Divine Above Divine Below: What Sufjan Stevens Can Teach Us About God’s Character and Activity

Sufjan Stevens is an artist and musician who has captured my imagination and helped me better understand God’s character and activity in the world. A self-professed Christian from Michigan, Stevens has composed more than a dozen albums, produced short films, written a comic book, composed essays, among other things.

He shares his thoughts at sufjan.com.

Below is a seven-session video series exploring Stevens’ work, and how it has helped me engage the transcendence and immanence of God as presented in the Scriptures… For the full research paper behind this study, click the link at the bottom of the page.

Part 1: How Christians Engage Culture

Questions to ponder:

  • When you listen to Sufjan Stevens’ treatment of his own spiritual encounter with Jesus in the song “To Be Alone With You,” what jumps out as significant?
  • How do Stevens’ lyrics and presentation of the Abraham/Isaac story in “Abraham” cause you to consider this story in a fresh way?
  • In Acts 17:16-34, Paul visits Athens and the Areopagus: what do you notice about his tactic in discussing the work of God in the universe?
  • David Dark and Robert K. Johnston both contend that God is always communicating to people, even through pop cultural forms. How do you respond to that? Do you agree/disagree? Have you ever had what you would consider a “spiritual” experience in response to “secular” song, movie, or television show?


Part 2: The Unseen Communication of God

Questions to Ponder:

  • In A Matrix of Meanings: Finding God in Pop Culture Craig Detweiler and Barry Taylor discuss ambient music innovator Brian Eno when they write, For Eno, “Technical advances in recording and instrumentation allowed him to realize his dream. His ambient music floated into the atmosphere, creating sonic spaces and being stored in our subconscious.” How do you feel about ambient or instrumental music? Have you ever listened to a song without lyrics that transported you somewhere? Describe that time.
  • Listen to “Year of our Lord” and “Year of the Monkey” from Sufjan Stevens’ album Enjoy Your Rabbit. How would you describe the mood of those two tracks separately? In relationship to one another? What do these songs communicate to you?
  • After reading the biblical texts, what do these texts tell us about the work of the Holy Spirit in our lives? In what way does the Holy Spirit “help us in our weaknesses”?
  • Sinclair Ferguson writes, “The indwelling of the Spirit is portrayed in the New Testament as personal in nature: the Spirit himself dwells in believers as physical, bodily entities… The relationship is more intimate than that of mere divine influence, but the exact character of the Spirit’s indwelling is nowhere explained or explored.” How have you thought of the Spirit’s movement in your life? How is Ferguson’s description fundamentally different?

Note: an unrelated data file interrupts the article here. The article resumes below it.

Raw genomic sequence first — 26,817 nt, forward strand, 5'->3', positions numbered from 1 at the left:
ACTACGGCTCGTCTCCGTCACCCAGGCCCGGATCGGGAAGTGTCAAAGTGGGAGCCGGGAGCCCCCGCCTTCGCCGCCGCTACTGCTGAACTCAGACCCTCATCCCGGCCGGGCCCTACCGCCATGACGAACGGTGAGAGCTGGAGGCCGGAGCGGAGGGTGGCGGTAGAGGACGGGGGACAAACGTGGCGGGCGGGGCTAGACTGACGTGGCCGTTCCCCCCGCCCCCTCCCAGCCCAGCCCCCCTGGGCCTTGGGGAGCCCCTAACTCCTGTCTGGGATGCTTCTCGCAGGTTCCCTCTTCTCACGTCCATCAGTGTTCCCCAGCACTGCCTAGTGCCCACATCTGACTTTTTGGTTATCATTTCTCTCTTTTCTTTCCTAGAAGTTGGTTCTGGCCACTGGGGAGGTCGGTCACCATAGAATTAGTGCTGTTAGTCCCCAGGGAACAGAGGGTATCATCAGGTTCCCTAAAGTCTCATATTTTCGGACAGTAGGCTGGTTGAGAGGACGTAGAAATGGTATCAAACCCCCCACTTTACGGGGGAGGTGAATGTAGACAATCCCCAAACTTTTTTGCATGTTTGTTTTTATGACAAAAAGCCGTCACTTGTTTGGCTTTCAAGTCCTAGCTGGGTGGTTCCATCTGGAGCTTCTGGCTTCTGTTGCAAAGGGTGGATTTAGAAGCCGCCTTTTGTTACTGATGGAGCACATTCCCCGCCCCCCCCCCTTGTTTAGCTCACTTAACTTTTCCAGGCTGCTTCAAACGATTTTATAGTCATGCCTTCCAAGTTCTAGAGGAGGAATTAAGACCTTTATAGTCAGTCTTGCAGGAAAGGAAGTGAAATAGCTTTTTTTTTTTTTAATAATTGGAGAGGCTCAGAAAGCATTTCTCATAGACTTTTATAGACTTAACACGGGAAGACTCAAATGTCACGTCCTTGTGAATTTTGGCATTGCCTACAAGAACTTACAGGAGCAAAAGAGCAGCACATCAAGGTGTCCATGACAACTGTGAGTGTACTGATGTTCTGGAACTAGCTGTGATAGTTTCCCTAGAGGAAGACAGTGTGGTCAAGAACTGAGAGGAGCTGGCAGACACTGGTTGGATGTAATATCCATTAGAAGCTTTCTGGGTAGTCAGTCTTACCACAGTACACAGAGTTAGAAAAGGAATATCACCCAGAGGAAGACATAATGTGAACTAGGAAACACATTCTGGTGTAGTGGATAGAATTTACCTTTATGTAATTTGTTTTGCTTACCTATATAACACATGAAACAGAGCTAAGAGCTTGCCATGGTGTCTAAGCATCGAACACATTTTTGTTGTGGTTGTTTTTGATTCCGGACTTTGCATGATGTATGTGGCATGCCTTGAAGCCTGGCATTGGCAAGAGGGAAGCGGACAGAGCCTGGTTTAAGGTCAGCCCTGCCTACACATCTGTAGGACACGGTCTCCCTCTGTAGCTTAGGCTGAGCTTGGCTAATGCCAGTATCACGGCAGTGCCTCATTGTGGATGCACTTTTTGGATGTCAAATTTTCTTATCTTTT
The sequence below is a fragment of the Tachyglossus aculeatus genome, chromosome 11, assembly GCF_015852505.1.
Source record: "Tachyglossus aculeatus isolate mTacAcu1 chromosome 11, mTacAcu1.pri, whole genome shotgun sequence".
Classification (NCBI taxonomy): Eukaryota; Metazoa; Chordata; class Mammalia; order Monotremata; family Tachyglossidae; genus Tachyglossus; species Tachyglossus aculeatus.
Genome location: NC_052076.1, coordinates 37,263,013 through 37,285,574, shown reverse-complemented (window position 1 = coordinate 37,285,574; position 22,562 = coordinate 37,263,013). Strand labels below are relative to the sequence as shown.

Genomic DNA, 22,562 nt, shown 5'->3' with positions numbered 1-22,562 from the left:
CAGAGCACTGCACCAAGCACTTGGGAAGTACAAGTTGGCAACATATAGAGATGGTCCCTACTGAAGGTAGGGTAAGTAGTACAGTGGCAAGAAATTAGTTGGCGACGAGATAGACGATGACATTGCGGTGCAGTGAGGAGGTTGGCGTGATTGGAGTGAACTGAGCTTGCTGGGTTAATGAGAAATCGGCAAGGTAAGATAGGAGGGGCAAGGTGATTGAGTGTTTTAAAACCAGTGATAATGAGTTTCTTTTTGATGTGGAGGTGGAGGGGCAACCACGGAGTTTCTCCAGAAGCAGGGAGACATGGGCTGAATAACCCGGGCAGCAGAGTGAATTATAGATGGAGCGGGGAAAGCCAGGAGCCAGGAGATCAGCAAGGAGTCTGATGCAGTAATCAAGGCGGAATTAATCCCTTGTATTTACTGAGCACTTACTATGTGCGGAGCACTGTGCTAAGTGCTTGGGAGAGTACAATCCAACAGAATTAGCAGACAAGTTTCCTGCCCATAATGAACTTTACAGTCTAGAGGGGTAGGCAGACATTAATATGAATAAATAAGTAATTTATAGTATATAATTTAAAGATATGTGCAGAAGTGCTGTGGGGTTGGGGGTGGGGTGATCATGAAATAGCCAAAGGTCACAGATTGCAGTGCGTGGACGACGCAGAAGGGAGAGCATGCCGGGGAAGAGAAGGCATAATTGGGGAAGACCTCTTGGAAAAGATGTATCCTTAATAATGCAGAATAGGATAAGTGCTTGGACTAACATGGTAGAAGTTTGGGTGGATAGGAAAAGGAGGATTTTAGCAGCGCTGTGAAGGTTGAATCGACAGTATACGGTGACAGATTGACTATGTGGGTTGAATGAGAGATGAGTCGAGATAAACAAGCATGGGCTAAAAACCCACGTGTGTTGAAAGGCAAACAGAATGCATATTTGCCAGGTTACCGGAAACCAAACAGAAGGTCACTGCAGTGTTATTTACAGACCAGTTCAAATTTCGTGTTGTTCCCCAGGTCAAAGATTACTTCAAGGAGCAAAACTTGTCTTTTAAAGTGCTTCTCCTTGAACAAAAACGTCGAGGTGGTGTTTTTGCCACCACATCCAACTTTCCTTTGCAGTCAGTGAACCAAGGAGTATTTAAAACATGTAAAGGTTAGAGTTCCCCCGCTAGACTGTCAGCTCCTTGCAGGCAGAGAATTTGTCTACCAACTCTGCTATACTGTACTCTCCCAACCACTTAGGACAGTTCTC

Part 3: Elevating the Ugly

Questions to Ponder:

  • Watch from the 4-minute mark to the 8-minute mark of The BQE film. First with the sound on… then off. What did you notice the first time with the music? How did that change in the second?
  • What has Stevens done by adding this transcendent tone to the ugliness of this stretch of highway? Have you ever had a period of time where something was repugnant or distasteful to you, and then something transformed it for you?
  • Read 2 Samuel 11 then read Matthew 1:6. What does it tell you about the power of God to work in the middle of the ugliness of sin?
  • Read 1 Corinthians 1:18. Why does Paul describe the cross as foolish to those who are perishing? Why is it different to those who are saved?
  • What portions of your own life have you seen God regenerate or transform? Have you seen aspects of your life that you previously considered ugly with sin transformed into good? Describe them.


Part 4: The Other-Worldly Creator

Questions to Consider:

  • Listen to “Jupiter.” What have been your thoughts regarding the gas giant up to this point and the Roman god it is named after? In what ways is it the “father” of the solar system?
  • This song has a lot to say about failure in the attempt to find success. How have you seen others struggle and strive for a success that never seems to come?
  • Listen to the song “Mars.” Why do you think the planet Mars has captured the imagination of humans for so long? How does that fascination relate to Mars as the god of war?
  • Stevens makes a connection with relationship between love and violence as both its antidote and potential cause. (A connection he also makes in the song “Saturn”) What do you think of that connection? In what way is that true? In what way is that false?
  • Read Genesis 1 and reflect on the poetry of the chapter. What position does humanity have in Creation and how does it get to that position?